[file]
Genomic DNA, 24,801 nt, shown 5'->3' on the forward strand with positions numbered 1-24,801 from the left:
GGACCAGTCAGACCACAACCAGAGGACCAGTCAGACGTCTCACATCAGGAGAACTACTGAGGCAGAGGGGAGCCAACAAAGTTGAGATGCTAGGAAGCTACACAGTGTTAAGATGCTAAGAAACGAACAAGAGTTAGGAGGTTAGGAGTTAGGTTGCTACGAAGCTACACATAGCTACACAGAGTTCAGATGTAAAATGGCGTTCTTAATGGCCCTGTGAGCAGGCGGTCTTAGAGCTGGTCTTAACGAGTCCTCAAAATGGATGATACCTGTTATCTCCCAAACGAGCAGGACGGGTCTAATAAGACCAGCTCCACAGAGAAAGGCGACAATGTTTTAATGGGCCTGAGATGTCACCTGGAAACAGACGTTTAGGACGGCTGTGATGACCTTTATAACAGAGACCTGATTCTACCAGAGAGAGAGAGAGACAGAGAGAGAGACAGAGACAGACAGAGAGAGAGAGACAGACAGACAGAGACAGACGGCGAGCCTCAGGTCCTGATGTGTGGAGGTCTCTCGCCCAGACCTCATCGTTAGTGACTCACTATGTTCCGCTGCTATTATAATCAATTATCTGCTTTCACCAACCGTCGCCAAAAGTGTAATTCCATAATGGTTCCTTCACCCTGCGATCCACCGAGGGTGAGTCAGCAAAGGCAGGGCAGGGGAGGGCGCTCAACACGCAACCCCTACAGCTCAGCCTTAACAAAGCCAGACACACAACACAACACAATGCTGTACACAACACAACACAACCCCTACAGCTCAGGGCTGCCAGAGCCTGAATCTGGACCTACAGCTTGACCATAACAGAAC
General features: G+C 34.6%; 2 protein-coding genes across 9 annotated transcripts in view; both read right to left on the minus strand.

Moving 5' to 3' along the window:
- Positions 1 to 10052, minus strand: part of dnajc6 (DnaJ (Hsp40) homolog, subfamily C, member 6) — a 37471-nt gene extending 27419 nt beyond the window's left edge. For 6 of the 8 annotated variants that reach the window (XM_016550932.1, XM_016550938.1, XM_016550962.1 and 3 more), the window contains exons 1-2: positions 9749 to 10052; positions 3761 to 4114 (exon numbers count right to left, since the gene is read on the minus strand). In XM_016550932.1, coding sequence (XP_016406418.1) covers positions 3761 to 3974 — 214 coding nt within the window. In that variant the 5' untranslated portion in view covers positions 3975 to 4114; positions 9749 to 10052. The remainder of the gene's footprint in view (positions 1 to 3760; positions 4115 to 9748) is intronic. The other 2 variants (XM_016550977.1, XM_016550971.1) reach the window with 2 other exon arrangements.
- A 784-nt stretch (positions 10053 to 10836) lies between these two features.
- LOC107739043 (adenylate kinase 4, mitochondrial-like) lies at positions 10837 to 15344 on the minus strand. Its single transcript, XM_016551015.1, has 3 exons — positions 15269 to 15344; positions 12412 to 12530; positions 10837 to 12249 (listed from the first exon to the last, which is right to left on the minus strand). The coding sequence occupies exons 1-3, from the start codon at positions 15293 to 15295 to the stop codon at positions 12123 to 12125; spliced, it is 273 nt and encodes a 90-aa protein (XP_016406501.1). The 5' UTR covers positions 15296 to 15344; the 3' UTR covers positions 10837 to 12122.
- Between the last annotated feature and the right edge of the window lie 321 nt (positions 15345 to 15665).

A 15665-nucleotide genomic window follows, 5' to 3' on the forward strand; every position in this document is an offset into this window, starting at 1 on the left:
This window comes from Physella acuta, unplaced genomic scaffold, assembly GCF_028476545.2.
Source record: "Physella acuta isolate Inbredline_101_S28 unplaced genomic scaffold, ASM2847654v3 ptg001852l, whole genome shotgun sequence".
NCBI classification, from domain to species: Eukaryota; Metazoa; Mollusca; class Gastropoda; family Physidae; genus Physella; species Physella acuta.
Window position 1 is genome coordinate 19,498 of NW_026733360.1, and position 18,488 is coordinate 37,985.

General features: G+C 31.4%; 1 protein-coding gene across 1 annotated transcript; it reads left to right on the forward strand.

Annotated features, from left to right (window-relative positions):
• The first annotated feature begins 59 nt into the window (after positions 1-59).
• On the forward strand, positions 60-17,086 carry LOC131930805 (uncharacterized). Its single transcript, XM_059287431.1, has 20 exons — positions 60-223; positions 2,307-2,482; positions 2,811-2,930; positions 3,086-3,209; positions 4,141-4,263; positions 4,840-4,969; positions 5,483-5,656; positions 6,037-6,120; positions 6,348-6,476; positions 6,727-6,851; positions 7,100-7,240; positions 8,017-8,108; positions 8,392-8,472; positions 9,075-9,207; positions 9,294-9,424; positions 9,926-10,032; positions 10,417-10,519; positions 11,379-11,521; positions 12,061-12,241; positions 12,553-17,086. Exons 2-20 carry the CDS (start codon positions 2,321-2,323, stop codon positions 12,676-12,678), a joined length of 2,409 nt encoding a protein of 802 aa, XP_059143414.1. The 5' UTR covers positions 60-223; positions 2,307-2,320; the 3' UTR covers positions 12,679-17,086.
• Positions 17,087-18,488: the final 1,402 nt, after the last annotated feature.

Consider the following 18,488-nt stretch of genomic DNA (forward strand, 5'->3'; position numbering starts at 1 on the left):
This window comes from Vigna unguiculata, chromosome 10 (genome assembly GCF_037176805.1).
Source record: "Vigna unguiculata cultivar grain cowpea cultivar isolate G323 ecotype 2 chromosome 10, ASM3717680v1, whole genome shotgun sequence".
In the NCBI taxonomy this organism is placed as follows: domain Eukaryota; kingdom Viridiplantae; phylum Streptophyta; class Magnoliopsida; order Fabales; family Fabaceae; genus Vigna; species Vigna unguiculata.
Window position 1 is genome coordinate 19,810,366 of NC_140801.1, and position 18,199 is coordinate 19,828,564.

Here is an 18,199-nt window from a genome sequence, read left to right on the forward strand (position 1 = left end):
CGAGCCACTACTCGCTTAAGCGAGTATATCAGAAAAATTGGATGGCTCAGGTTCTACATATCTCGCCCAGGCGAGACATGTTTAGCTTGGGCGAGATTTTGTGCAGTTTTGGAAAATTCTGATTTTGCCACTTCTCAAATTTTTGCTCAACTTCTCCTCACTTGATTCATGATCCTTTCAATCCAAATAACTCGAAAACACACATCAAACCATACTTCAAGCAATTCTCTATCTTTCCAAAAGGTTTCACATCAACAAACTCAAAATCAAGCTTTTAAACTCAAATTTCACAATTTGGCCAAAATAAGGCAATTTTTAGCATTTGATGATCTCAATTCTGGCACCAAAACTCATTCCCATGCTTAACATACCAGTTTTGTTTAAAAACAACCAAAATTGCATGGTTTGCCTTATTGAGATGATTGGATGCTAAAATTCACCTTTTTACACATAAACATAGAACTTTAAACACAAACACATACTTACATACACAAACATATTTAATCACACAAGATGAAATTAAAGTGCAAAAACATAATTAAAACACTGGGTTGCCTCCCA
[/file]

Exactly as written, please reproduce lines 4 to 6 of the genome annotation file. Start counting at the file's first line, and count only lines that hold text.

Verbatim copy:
Moving 5' to 3' along the window:
- Positions 1 to 10052, minus strand: part of dnajc6 (DnaJ (Hsp40) homolog, subfamily C, member 6) — a 37471-nt gene extending 27419 nt beyond the window's left edge. For 6 of the 8 annotated variants that reach the window (XM_016550932.1, XM_016550938.1, XM_016550962.1 and 3 more), the window contains exons 1-2: positions 9749 to 10052; positions 3761 to 4114 (exon numbers count right to left, since the gene is read on the minus strand). In XM_016550932.1, coding sequence (XP_016406418.1) covers positions 3761 to 3974 — 214 coding nt within the window. In that variant the 5' untranslated portion in view covers positions 3975 to 4114; positions 9749 to 10052. The remainder of the gene's footprint in view (positions 1 to 3760; positions 4115 to 9748) is intronic. The other 2 variants (XM_016550977.1, XM_016550971.1) reach the window with 2 other exon arrangements.
- A 784-nt stretch (positions 10053 to 10836) lies between these two features.